I have been bumped to the second page of blogs!! Time to continue the story…….
Friday, September 22nd, 2000. It’s weird how we remember some things so distinctly from our past, but I can’t even remember what I wore yesterday! Anyways, my perinatologist ordered a fetal fibronectin test that morning. A doctor I hadn’t seen before came in to do it. She asked the nurse with her (as if I wasn’t in the room!) if she was sure my bag of waters hadn’t broken because there was a lot of “fluid that wasn’t blood” in the canal. WHAT?!!!!!! She told me I would get the results of the test later that afternoon, and it would be some indication of whether I might give birth within the next two weeks. That afternoon, my nurse removed the iv that had been in my left wrist. It had been hurting, and there had been some bleeding at the sight. She put some meds on it after removing the iv line, but it was really tender. Why they had put it there in the first place was beyond me…..it was in a spot that not immobile. In fact, anytime I even moved a finger, the line would get moved around in my wrist. I can’t clearly explain it…you’d have to see it. Just suffice it to say, it hurt, it bled, and that was not a good thing. The doctor came in that afternoon and told me the FFN had been “inconclusive.”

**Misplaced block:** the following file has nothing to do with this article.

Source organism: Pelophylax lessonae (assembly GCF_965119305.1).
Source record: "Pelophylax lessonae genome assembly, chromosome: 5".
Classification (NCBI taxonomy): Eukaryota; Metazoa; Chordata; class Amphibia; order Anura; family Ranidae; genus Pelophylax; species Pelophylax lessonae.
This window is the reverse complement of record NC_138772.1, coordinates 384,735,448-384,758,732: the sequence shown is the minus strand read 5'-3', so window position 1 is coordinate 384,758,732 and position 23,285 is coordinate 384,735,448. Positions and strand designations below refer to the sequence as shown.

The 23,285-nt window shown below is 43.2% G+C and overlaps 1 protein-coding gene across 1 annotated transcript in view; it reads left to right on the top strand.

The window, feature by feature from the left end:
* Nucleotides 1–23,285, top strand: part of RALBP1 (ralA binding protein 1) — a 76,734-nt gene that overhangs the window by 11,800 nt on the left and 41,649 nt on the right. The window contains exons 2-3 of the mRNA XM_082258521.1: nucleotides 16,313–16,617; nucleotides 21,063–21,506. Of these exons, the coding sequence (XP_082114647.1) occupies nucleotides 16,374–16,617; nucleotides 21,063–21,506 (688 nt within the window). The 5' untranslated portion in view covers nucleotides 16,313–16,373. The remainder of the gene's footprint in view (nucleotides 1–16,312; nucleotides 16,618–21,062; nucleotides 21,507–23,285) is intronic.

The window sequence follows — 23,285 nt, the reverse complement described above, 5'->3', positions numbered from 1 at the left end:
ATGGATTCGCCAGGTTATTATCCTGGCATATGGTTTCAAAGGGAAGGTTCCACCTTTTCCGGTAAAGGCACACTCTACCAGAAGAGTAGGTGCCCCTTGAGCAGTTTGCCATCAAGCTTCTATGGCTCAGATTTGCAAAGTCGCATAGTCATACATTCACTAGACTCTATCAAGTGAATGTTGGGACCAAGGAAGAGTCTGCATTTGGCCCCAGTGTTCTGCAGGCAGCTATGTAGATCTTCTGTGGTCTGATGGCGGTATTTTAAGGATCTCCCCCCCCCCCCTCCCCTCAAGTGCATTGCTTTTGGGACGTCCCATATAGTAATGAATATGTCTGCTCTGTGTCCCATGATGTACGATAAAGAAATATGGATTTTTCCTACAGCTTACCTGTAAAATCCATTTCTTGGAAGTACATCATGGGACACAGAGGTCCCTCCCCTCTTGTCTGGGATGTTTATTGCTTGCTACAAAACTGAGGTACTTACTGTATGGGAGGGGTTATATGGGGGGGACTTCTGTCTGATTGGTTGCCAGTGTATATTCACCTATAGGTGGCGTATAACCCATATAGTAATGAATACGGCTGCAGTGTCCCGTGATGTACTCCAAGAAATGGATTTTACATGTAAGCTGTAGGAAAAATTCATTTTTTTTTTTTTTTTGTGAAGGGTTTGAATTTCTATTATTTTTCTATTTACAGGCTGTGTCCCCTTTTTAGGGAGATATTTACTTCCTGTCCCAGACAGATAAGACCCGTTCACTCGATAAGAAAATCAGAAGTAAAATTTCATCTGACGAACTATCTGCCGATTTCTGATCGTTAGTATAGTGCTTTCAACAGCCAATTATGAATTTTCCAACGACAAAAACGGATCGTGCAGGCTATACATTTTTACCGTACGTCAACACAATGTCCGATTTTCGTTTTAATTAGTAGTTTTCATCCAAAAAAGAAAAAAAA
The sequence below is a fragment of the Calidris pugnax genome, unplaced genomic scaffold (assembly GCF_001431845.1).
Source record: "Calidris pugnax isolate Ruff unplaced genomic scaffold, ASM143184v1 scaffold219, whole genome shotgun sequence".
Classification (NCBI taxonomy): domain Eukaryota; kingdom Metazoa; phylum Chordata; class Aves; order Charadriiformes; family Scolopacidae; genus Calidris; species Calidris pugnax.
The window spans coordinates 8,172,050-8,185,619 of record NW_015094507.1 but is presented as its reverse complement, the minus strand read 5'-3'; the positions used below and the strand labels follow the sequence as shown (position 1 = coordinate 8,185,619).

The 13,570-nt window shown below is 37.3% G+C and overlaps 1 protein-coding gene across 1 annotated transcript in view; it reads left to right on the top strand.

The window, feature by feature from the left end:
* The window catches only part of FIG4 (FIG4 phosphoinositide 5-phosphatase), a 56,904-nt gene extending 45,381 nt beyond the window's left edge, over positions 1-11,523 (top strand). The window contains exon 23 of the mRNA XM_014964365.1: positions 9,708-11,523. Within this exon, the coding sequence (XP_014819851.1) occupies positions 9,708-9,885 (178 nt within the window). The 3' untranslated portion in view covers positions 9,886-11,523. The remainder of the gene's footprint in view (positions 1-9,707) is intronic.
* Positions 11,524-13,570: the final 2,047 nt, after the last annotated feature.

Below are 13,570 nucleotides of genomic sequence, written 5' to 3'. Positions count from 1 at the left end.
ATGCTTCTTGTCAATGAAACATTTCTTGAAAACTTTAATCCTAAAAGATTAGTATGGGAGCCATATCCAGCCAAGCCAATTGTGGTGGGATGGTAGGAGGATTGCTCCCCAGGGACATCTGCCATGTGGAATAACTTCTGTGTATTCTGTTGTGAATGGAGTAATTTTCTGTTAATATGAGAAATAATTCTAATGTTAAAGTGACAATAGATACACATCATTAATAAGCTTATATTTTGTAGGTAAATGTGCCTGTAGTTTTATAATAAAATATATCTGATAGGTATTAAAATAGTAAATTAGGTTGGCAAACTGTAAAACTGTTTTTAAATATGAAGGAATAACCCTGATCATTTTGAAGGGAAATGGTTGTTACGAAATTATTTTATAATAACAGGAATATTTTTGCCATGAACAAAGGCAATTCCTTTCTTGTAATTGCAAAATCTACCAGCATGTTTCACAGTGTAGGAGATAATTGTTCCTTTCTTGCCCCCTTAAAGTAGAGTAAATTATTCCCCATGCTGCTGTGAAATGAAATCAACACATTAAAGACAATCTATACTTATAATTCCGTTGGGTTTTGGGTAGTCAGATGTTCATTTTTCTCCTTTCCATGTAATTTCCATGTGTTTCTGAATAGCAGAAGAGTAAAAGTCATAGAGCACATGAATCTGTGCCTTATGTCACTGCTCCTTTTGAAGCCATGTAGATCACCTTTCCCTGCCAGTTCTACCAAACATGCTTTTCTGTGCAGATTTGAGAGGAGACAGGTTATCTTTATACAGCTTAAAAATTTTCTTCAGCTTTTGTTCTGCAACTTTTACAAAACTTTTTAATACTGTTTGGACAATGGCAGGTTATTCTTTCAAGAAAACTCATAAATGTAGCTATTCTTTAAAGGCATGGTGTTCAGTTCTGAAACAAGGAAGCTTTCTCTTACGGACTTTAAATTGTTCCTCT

Michael came that night to stay over with me. I was really missing our dogs, and my doctor said Michael could bring them to just outside the front doors of the hospital on Sunday. I could be wheeled down to see them for a few minutes, then back up to bed. Michael brought me dinner from our favorite Italian restaurant that night. So good!! I still hadn’t gained back all the weight I’d lost, and I was scheduled for another weigh-in on Monday. We watched the Olympics that night, and were getting ready for sleep when my night nurse came on at 11. I got up to go to the bathroom, and by the time I got back to bed, I was freezing. This was weird….I had been hot everyday since arriving and being put on the mag, and now I couldn’t stop shaking. I had Michael turn off the fan, I had him turn the air down in the room. Nothing. I was covered in blankets and still shivering. The nurse came in to do the monitoring and take vitals. I had a temp of 101, and I was having mild contractions. She bumped up the mag (oh yay), and called the on-call peri. They immediately were talking infection. First, he told her to get a urine sample, then told her to get a catheter urine sample. Poor thing. She kept apologizing. I was shivering, I was shaking, I was contracting, and she had to get a catheter urine sample. She just kept apologizing. Then they sent the vampire in with these things we called tobasco bottles, four of them. Filled those babies up for the first time. About an hour later, fever was going up, about 102 then. My nurse came in and said I was being moved to labor and delivery so they could watch me more closely as she couldn’t spend be with just one patient all night. So I was rolled over to the other wing. They gave me Tylenol (which has absolutely no effect on me whatsoever), and monitored me all night. My hips and knees were aching so much, I started to cry. The vampire came back and took two more tobasco bottles of blood. My fever rose to 104. At one point, the nurse grabbed my left wrist and I nearly flew out of that bed. Michael yelled at her to let go….Needless to say, I didn’t get any sleep that night. Michael kept his eyes on the monitor. Through it all, the baby’s heartrate was unaffected. I had gotten the second shot of my third round of steroid shots that Friday morning.